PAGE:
Lord Albert Laski was a Polish "prince," during the reign of Stephen Batory. Batory was elected King of Poland and Transylvania. Laski was the palatine of Sieradz (west of Lodz)(in 1566). In 1575, Laski was suspected of raising a private army to seize the Polish throne, while it was vacant. This was after the reign of Prince Henry de Valois.

Laski was in England June 15, 1583, and meet with Elizabeth I's conjurer, John Dee (1527-1608) and Edward Kelly (1555-1595), Dee's assistant. These gentlemen all shared a belief in the occult. Dee was best known for his crystal scrying, occult arts, and alchemy.

John Dee had heard of Laski on March 18, 1583. A Mr. North had just returned from a trip to Poland. Apparently, this Mr. North told Dee of Laskis reputation as an alchemist. Dee and Laski met at Greenwich Palace. The Greenwich Palace chambers of Robert Dudley, the earl of Leicester (185-89), hosted another event in his honor. Upon his meeting with Elizabeth I, Laski wore robes of purple velvet. Purple was held as a royal color, and it was thought that Laski had some link to the royal family. To have worn this color in front of Elizabeth I would have been a bit cheek were he not of a higher standing. We know that the queen's barge was at Laski's disposal for his trip up the Thames to Oxfordshire, England. One can imagine that he viewed many of the stately manors that banked the Thames on his trip. Laski was rich enough to had financed the adventures of Jacob Basilikos.

John Dee and Count Laski made a trip together back to Poland, in September 1583. They logged their travels through Lubeck, Rostock, Stettin (Szczecin) and spent Christmas in Poznan, Poland. In Poznan the alchemists toured the Cathedral. By November 1, 1583, they were in Bremen. Here Dee and Laski had a vision of Vincent Seve, Laski's brother-in-law, in London, England. At Konin, they crossed the River Warta and on February 3, 1584 (four months later), they reached L~ask, Laski's hometown, and seat of their lordship.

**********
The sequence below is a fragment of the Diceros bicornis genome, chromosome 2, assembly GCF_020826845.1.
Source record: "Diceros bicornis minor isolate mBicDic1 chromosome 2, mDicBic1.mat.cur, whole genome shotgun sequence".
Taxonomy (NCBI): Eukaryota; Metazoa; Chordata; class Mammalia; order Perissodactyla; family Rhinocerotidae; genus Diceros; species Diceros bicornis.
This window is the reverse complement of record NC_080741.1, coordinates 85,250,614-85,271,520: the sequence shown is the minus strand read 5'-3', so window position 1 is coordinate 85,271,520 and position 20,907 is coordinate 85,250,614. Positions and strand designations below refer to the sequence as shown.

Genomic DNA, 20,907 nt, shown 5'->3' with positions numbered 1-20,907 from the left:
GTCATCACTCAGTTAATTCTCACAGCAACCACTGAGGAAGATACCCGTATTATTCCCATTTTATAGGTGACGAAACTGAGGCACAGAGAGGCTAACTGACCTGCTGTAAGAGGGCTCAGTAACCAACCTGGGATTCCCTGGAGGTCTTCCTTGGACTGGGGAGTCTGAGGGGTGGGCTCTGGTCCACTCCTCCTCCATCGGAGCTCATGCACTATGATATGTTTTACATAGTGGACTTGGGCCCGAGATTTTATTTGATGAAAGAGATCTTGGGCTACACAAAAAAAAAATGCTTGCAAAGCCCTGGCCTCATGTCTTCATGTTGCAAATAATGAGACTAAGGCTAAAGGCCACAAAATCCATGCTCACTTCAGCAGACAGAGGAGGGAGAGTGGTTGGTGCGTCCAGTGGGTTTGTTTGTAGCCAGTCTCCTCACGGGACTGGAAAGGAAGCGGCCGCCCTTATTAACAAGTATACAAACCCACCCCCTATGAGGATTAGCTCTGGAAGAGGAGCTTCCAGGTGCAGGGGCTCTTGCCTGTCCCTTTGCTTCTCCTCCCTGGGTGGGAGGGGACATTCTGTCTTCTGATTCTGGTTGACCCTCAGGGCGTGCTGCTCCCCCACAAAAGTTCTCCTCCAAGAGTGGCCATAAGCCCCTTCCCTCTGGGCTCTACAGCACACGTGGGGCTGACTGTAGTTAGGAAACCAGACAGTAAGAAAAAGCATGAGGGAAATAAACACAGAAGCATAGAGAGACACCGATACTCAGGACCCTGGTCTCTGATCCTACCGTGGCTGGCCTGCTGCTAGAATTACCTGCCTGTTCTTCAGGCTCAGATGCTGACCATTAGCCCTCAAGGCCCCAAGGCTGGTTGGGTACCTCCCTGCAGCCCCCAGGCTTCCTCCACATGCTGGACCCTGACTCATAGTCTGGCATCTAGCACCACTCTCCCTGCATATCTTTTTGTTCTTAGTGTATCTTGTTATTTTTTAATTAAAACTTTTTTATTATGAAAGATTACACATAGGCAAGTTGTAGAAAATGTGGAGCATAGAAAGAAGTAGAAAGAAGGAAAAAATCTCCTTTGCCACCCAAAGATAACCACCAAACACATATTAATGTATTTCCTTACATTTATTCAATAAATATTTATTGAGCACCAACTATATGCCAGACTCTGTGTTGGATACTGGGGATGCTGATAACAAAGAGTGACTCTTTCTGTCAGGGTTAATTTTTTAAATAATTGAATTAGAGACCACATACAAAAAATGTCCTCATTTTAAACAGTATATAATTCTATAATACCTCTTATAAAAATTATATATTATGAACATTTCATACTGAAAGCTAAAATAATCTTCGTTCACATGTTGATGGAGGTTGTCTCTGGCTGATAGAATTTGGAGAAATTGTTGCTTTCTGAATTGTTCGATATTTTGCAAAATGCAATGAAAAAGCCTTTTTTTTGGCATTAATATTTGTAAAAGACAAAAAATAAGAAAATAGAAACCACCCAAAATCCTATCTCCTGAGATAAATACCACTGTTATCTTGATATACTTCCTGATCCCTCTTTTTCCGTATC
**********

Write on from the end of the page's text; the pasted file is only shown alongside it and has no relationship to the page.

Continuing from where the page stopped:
In Lasko, a spirit named Nalvage appeared to John Dee. The spirit foretold that he (Dee) would havwe a spiritual mission with Laski. The spirit "Nalvage" had a alter ego named Madimi. Curiously enough, Laski would name his daughter, Madimi.

On March 19, 1584, John Dee was recovering from "Ague." They next went to Crakow, Poland, located 100 miles south of L~ask. In L~ask, Count Laski was to turn base metals into gold, via alchemy. Laski stayed in a wooden lodge in St. Stanislaus Church, located south of the Wawel Castle.

Laski led a faction of Polish nobles, who sided with Rudolf II, an enemy of Stephan Batory. In fact, Laski and Dee had an audience with Rudolf II on September 1584. One noble revolutionary was named Zborowski. Zborowski was a popular Polish figure, and his arrest stirred up a rebellion, resulting in Zborowski's execution.

Laski financed the trip to Poland, but his fortune was running out. Some believe that he hoped for some help from Elizabeth I, and John Dee. Dee wrote, in his diary, on June 19, 1583, about Laski's financial difficulties, so apparently this was not a secret. Dee even wrote a letter to Sir Phillip Sidney saying that the Polish prince had "received the bottom of his purse."

On May 1586, John Dee's books are burned in Prague, and in May 1586, he is banished from Bohemia by the order of Rudolph II. This is as a result of his friend's (Count Lasky's) failure to produce gold. The King thought of Dee as a co-conspirator in this ruse.

Kings were always looking for ways to get rich and did not tolerate fools. Later on, Alexander I (1777-1825) of Russia, ascended the throne (in 1801). He was somewhat influenced by a mystic named Baroness von Krudener. This seemed to be a part of the Romanov's dynasty's downfall in later years when Rasputin worked his occult practices on Queen Alexandra.


Bartels, J. Evans. Johannes a Lasco. (1886)

Wooley, Benjamin. The Queen's Conjurer. New York: Henry Holt and Company, 2001.

Smith, Elsdon C. New Dictionary of American Family Names. New York: Gramercy Publishing Company, 1988.